Increasingly during an election year, the terms “misinformation” and “disinformation” have become more common, especially when it comes to media coverage of elections.
But what do those terms mean and how have they become an issue for how elections are covered?
Fergus Bell, the founder and CEO of Fathm, an independent news lab and consulting organization, offers insight into key questions surrounding misinformation and disinformation.
For further information, watch the above video with Bell.
What is the difference between misinformation and disinformation?
Bell said that misinformation is something that is unintentionally shared, whether it’s a mistake, something that is misread or something that is shared out of context. Disinformation is something that is wrong and shared intentionally, with a purpose around the actions.
How can misinformation turn into disinformation?
Bell said this can happen easily when there are issues that people are interested in or grabbing onto.
“There’s often a kernel of truth in a disinformation campaign --certainly in misinformation,” Bell said. “It’s because it helps with that spreading. If you are a regular person, you might think, ‘Well I’ve heard that before’ or ‘Yes, I remember that.’ You might not know where and you might not know the exact detail, but that is enough that might allow someone to feel more comfortable sharing it. That’s how it works.”
How dangerous can disinformation be?
Bell said there’s been instances were disinformation has led to elections being impacted and even deaths in some parts of the world.
Bell said there was evidence that disinformation was used in the 2016 U.S. Presidential election.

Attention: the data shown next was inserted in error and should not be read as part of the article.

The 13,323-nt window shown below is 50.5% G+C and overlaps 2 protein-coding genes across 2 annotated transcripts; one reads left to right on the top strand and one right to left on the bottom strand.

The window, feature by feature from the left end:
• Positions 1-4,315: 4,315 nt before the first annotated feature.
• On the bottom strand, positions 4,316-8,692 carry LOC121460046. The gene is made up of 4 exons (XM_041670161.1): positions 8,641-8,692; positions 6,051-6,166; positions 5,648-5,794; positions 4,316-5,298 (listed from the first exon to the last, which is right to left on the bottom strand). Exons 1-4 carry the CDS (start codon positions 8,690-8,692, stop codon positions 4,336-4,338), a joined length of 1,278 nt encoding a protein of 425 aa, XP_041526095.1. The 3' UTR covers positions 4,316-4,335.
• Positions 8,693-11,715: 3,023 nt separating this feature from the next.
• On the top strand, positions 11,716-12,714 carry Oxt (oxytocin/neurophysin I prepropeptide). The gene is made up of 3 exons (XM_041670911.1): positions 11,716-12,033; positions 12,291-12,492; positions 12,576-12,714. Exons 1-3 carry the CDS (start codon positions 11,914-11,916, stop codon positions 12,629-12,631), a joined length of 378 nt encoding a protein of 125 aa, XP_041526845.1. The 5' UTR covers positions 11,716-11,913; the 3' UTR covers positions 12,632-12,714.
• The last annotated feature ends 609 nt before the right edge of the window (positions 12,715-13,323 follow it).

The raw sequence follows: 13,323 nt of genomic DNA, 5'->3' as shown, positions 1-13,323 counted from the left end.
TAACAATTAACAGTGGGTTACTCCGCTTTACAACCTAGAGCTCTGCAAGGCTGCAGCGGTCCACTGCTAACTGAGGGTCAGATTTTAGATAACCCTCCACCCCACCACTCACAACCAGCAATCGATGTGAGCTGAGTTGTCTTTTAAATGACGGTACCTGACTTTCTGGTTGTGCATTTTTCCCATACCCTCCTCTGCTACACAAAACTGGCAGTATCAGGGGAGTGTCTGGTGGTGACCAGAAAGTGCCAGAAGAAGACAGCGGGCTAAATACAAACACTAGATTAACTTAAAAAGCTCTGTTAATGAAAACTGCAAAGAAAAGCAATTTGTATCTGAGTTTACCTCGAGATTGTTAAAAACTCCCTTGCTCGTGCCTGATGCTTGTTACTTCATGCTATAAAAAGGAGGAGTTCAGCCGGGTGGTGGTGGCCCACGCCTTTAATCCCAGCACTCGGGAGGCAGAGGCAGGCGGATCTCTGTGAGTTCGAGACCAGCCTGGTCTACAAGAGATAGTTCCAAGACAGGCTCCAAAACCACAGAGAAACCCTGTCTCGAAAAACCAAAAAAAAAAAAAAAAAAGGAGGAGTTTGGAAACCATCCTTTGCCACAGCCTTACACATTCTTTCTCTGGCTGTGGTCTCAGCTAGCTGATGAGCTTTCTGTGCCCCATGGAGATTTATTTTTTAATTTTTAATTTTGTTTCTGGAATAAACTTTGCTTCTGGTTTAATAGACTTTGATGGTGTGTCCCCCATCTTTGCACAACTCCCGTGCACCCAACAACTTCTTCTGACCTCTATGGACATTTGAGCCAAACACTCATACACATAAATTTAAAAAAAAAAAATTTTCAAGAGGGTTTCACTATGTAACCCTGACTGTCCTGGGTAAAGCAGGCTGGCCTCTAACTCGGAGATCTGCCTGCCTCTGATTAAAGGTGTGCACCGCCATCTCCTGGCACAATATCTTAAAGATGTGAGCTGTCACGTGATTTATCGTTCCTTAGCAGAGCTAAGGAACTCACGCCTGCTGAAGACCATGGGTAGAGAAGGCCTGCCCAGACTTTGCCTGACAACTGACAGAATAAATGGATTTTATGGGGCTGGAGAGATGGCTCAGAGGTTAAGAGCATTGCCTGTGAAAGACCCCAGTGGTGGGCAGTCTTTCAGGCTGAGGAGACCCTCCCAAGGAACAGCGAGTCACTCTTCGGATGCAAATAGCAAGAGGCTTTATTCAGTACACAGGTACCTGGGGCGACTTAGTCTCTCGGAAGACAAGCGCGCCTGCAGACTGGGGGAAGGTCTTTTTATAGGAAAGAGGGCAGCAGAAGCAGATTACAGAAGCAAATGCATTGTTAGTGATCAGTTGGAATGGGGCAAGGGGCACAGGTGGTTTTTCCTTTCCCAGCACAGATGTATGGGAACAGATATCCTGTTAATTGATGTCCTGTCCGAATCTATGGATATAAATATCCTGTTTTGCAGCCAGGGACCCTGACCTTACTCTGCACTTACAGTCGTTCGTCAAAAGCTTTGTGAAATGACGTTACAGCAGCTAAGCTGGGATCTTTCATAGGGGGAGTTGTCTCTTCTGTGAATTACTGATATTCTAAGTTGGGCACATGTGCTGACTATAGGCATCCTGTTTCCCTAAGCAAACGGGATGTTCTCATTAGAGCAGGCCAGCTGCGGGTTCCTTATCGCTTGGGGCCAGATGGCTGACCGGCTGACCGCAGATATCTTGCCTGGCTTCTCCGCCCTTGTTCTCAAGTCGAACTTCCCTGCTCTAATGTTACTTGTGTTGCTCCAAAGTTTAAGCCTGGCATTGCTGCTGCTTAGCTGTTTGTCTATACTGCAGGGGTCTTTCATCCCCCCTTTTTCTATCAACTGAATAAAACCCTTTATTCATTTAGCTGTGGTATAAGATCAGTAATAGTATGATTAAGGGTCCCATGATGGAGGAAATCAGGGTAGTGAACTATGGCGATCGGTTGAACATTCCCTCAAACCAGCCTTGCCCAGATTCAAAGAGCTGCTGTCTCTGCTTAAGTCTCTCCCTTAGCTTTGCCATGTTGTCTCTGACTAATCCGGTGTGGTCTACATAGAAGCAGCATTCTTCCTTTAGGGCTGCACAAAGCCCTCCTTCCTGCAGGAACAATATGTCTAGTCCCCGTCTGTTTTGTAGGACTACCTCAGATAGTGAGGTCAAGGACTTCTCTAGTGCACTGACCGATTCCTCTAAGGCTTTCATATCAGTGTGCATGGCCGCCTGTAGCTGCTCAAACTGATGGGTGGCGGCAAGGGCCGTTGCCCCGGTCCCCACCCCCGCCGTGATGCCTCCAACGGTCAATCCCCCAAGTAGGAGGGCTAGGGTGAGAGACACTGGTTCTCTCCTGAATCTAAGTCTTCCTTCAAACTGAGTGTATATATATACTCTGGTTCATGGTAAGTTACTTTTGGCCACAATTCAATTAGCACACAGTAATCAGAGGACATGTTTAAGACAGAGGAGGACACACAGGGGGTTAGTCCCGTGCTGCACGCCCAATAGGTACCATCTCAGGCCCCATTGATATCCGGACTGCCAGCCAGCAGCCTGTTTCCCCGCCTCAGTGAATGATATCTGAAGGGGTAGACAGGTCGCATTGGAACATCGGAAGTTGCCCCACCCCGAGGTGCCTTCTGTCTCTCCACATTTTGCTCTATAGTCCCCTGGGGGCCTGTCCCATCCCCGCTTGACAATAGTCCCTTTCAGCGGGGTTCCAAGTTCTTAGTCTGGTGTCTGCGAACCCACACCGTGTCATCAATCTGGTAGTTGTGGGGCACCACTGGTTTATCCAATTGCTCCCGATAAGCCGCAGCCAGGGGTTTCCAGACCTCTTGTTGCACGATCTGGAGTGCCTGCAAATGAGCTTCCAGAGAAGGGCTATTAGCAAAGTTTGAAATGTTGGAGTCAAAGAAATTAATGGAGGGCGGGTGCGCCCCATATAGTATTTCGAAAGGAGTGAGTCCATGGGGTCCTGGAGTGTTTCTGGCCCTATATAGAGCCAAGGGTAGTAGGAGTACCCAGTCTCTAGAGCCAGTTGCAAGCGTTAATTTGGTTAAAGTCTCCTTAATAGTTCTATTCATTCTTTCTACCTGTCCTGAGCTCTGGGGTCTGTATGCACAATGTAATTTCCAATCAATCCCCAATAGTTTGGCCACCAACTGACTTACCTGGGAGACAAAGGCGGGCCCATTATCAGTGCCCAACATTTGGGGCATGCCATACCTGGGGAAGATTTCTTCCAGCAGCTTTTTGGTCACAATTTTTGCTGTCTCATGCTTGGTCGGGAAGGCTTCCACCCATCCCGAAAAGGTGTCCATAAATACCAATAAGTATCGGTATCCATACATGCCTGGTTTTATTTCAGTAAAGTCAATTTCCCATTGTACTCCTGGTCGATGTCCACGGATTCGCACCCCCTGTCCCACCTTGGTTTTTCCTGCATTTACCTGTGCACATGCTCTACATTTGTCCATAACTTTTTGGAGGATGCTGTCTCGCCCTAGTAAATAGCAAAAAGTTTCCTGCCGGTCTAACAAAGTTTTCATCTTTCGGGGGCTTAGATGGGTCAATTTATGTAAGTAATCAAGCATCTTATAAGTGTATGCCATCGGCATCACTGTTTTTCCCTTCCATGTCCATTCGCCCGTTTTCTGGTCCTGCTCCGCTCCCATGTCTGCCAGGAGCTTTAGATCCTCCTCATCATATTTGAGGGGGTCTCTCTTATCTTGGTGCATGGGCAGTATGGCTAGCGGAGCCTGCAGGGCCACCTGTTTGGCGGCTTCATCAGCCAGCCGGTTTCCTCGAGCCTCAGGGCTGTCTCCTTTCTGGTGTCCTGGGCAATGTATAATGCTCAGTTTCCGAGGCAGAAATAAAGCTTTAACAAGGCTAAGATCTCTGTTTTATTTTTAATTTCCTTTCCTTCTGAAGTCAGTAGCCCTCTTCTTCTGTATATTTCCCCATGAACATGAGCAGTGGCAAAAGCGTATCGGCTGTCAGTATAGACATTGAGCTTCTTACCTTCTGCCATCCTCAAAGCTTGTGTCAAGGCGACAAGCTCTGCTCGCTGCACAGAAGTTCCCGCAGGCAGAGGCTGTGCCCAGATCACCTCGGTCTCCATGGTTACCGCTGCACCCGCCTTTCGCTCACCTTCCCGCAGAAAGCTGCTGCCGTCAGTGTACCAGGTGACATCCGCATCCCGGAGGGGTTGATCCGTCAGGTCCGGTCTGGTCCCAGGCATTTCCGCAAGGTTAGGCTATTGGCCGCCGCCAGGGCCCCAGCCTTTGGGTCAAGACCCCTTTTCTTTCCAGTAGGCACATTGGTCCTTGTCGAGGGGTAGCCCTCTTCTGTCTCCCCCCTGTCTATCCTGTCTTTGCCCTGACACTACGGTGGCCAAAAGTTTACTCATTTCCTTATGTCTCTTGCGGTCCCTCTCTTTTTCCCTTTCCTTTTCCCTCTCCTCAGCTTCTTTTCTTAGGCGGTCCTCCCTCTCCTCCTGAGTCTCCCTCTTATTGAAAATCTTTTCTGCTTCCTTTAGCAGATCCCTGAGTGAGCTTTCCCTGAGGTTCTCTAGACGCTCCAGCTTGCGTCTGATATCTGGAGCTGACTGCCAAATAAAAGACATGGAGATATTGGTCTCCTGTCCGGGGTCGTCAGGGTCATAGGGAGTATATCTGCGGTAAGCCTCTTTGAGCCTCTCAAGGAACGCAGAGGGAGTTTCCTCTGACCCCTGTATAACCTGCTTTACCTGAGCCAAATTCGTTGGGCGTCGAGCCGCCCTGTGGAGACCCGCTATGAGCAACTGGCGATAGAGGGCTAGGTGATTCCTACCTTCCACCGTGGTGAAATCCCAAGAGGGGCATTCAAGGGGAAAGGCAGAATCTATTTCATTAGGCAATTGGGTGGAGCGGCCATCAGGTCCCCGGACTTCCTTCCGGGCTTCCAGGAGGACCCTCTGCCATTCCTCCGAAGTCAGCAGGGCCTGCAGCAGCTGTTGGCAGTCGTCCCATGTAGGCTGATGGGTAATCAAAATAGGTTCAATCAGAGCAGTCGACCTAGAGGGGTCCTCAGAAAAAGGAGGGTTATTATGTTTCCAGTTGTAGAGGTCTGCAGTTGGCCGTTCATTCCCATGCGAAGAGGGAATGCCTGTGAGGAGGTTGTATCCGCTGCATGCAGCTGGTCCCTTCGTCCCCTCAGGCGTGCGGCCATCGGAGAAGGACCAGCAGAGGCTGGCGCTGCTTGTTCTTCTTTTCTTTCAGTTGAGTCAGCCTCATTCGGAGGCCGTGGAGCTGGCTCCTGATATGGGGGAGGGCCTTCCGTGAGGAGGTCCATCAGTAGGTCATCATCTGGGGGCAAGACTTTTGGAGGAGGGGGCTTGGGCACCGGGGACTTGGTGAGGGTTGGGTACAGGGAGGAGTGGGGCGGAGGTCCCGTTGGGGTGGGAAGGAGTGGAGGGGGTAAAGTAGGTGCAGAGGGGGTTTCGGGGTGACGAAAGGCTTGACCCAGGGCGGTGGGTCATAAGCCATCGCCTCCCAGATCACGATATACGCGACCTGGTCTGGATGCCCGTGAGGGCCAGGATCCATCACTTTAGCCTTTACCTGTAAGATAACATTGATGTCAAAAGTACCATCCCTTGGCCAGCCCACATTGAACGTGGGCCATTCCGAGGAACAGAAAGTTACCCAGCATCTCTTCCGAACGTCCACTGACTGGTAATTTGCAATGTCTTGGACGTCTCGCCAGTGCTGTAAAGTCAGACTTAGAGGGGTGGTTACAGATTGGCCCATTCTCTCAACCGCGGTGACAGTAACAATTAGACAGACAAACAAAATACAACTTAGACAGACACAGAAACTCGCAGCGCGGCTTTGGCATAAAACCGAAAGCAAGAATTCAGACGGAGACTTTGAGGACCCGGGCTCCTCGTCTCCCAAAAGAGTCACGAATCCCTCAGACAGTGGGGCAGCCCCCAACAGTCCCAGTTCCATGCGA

“We have found the social posts,” Bell said. “They are designed to sow doubt or they are designed to create situations where people are pitched against each other. It’s got to be something that’s a little bit more vague, that people can’t quite latch onto to say whether this is true or not true.”
Bell said there are cases in Asia and Africa where people have been lynched over disinformation campaigns.
“We’ve also seen disinformation campaigns in other places in the world where we’ve seen Democracy be disrupted,” Bell said. “The intent there is to disrupt an election. It’s dangerous in terms of Democracy and it’s dangerous in terms of people’s lives.”
What steps can people take to prevent misinformation and/or disinformation?
Bell offered the following ways where misinformation and disinformation can be prevented:
- Check the source and identify why someone might be sharing or creating it.
- Check the history of person sharing it.
- Copy and paste info onto a network.
- Don’t assume everything is misinformation. A majority of information is genuine content. It’s important to be smart and have diverse sources.
“Don’t just follow accounts you agree with,” Bell said. “Don’t allow an algorithm to serve you content that you would only find interesting. If you are seeing things on social media, look for sources outside of social media.
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